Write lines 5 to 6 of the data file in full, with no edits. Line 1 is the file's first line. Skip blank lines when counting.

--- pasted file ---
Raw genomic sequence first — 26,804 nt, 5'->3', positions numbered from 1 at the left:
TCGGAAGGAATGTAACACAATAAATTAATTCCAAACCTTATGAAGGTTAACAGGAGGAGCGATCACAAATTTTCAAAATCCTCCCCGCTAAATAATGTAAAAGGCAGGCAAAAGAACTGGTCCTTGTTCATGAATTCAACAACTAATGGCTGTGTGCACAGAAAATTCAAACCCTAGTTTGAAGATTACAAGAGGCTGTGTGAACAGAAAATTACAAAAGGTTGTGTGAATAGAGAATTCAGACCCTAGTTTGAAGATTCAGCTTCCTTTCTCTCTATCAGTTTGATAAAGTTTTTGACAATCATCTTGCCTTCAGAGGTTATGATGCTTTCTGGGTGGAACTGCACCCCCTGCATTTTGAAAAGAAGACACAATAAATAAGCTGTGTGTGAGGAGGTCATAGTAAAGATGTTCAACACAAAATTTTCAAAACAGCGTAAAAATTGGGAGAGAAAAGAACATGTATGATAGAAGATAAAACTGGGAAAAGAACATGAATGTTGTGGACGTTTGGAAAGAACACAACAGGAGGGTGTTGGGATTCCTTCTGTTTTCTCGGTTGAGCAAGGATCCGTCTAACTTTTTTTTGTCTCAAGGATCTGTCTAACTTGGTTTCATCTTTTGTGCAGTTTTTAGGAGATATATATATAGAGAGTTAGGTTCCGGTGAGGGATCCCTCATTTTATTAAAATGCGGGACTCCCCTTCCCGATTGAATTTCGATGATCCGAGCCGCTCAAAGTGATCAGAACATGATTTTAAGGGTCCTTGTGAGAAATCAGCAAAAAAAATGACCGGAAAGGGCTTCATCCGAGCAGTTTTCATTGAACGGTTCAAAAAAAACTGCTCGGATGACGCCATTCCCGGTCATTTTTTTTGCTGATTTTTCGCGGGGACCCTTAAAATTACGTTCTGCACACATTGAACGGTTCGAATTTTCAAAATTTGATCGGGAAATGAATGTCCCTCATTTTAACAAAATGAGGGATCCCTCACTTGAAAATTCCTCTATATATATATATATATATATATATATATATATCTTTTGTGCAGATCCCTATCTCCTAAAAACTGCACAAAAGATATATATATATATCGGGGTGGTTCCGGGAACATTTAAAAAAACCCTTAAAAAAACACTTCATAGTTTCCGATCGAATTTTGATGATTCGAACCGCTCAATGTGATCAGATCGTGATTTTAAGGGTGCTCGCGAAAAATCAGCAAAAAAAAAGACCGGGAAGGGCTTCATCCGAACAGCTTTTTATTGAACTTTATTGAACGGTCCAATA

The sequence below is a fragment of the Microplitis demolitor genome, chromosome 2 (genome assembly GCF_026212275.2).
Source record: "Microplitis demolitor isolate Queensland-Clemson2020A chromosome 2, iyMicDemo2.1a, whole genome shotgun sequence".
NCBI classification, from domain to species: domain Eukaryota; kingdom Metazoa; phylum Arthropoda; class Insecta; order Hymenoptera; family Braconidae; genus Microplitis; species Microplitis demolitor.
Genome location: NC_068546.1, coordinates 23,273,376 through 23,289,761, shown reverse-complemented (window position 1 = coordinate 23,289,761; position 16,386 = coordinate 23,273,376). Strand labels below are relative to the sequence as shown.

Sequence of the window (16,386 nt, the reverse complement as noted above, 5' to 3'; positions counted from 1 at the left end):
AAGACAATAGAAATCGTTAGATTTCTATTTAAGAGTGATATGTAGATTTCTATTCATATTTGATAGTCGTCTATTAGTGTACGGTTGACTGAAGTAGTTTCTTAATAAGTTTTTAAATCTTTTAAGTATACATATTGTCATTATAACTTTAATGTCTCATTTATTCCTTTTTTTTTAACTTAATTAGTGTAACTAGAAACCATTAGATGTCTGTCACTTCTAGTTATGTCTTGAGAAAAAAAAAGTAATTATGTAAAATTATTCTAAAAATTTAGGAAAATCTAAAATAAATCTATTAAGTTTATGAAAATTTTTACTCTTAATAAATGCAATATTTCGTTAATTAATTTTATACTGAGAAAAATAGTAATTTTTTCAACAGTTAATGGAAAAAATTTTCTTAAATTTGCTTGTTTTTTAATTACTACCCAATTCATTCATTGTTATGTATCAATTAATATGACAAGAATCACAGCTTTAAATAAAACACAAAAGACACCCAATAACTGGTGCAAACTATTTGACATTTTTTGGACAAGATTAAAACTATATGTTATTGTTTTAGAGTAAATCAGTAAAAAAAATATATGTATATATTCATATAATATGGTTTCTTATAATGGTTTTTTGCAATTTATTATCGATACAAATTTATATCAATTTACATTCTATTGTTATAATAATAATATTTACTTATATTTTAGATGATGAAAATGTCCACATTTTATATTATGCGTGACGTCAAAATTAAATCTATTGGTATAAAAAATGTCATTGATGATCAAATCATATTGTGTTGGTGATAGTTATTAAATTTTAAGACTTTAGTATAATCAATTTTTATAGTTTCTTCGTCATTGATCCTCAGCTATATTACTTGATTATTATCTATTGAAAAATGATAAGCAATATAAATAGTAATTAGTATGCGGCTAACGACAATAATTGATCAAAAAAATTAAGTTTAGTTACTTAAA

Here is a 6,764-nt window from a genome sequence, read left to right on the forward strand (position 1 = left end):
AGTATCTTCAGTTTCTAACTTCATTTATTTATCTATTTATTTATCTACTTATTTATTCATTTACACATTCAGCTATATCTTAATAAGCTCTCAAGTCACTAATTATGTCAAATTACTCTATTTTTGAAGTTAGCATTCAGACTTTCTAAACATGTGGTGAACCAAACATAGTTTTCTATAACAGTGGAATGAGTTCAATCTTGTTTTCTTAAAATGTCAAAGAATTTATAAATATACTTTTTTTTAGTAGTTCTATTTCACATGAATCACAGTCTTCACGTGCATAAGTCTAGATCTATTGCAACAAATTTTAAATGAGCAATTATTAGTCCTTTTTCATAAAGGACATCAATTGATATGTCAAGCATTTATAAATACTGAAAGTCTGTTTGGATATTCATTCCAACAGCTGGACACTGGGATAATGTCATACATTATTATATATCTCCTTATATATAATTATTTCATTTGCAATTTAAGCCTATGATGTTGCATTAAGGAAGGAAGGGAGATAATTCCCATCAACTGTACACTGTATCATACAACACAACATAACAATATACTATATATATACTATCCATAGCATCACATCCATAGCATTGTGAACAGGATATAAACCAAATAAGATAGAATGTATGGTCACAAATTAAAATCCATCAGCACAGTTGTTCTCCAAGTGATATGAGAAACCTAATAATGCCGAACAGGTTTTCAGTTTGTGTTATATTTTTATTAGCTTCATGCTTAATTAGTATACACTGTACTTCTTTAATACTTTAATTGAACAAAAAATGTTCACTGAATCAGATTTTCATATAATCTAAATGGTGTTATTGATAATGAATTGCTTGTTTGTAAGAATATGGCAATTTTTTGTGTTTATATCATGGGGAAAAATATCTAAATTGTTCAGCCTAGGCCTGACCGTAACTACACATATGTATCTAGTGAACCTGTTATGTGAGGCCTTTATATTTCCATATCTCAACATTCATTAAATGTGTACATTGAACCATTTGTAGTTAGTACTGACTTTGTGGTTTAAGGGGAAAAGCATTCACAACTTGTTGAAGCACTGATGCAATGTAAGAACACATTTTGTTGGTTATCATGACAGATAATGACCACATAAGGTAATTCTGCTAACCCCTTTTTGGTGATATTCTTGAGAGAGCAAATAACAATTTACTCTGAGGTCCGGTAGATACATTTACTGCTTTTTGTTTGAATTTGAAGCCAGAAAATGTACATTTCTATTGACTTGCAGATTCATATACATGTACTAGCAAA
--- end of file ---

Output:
NCBI classification, from domain to species: domain Eukaryota; kingdom Metazoa; phylum Arthropoda; class Insecta; order Hymenoptera; family Braconidae; genus Microplitis; species Microplitis demolitor.
Genome location: NC_068546.1, coordinates 23,273,376 through 23,289,761, shown reverse-complemented (window position 1 = coordinate 23,289,761; position 16,386 = coordinate 23,273,376). Strand labels below are relative to the sequence as shown.